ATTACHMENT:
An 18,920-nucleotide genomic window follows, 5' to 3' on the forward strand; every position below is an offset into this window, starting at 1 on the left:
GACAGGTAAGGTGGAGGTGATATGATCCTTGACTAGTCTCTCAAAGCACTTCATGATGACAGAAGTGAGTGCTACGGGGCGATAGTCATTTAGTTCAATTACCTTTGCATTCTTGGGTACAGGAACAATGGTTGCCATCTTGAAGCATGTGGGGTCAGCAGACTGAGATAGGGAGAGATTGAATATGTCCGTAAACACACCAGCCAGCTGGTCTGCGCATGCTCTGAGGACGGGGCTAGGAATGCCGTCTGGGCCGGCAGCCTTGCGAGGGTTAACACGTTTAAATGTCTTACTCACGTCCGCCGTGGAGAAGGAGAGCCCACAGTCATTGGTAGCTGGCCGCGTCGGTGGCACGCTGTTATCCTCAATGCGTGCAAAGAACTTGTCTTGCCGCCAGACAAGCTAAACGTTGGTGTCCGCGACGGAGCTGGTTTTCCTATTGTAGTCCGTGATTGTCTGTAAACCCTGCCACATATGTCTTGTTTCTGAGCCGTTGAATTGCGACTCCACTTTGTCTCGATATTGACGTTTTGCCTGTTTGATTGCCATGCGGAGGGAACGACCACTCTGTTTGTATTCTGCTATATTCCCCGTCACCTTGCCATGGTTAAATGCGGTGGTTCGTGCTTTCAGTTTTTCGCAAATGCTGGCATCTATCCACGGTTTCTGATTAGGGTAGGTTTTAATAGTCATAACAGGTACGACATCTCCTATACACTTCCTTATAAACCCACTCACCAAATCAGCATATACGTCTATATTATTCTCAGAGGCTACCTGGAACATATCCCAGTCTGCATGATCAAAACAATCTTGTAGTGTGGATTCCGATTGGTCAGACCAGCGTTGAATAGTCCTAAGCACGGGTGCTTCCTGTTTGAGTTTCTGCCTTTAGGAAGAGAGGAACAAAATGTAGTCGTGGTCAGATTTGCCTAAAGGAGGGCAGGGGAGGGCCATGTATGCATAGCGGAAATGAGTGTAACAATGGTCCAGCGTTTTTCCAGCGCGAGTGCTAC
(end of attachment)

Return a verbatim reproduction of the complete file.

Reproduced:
An 18,920-nucleotide genomic window follows, 5' to 3' on the forward strand; every position below is an offset into this window, starting at 1 on the left:
GACAGGTAAGGTGGAGGTGATATGATCCTTGACTAGTCTCTCAAAGCACTTCATGATGACAGAAGTGAGTGCTACGGGGCGATAGTCATTTAGTTCAATTACCTTTGCATTCTTGGGTACAGGAACAATGGTTGCCATCTTGAAGCATGTGGGGTCAGCAGACTGAGATAGGGAGAGATTGAATATGTCCGTAAACACACCAGCCAGCTGGTCTGCGCATGCTCTGAGGACGGGGCTAGGAATGCCGTCTGGGCCGGCAGCCTTGCGAGGGTTAACACGTTTAAATGTCTTACTCACGTCCGCCGTGGAGAAGGAGAGCCCACAGTCATTGGTAGCTGGCCGCGTCGGTGGCACGCTGTTATCCTCAATGCGTGCAAAGAACTTGTCTTGCCGCCAGACAAGCTAAACGTTGGTGTCCGCGACGGAGCTGGTTTTCCTATTGTAGTCCGTGATTGTCTGTAAACCCTGCCACATATGTCTTGTTTCTGAGCCGTTGAATTGCGACTCCACTTTGTCTCGATATTGACGTTTTGCCTGTTTGATTGCCATGCGGAGGGAACGACCACTCTGTTTGTATTCTGCTATATTCCCCGTCACCTTGCCATGGTTAAATGCGGTGGTTCGTGCTTTCAGTTTTTCGCAAATGCTGGCATCTATCCACGGTTTCTGATTAGGGTAGGTTTTAATAGTCATAACAGGTACGACATCTCCTATACACTTCCTTATAAACCCACTCACCAAATCAGCATATACGTCTATATTATTCTCAGAGGCTACCTGGAACATATCCCAGTCTGCATGATCAAAACAATCTTGTAGTGTGGATTCCGATTGGTCAGACCAGCGTTGAATAGTCCTAAGCACGGGTGCTTCCTGTTTGAGTTTCTGCCTTTAGGAAGAGAGGAACAAAATGTAGTCGTGGTCAGATTTGCCTAAAGGAGGGCAGGGGAGGGCCATGTATGCATAGCGGAAATGAGTGTAACAATGGTCCAGCGTTTTTCCAGCGCGAGTGCTAC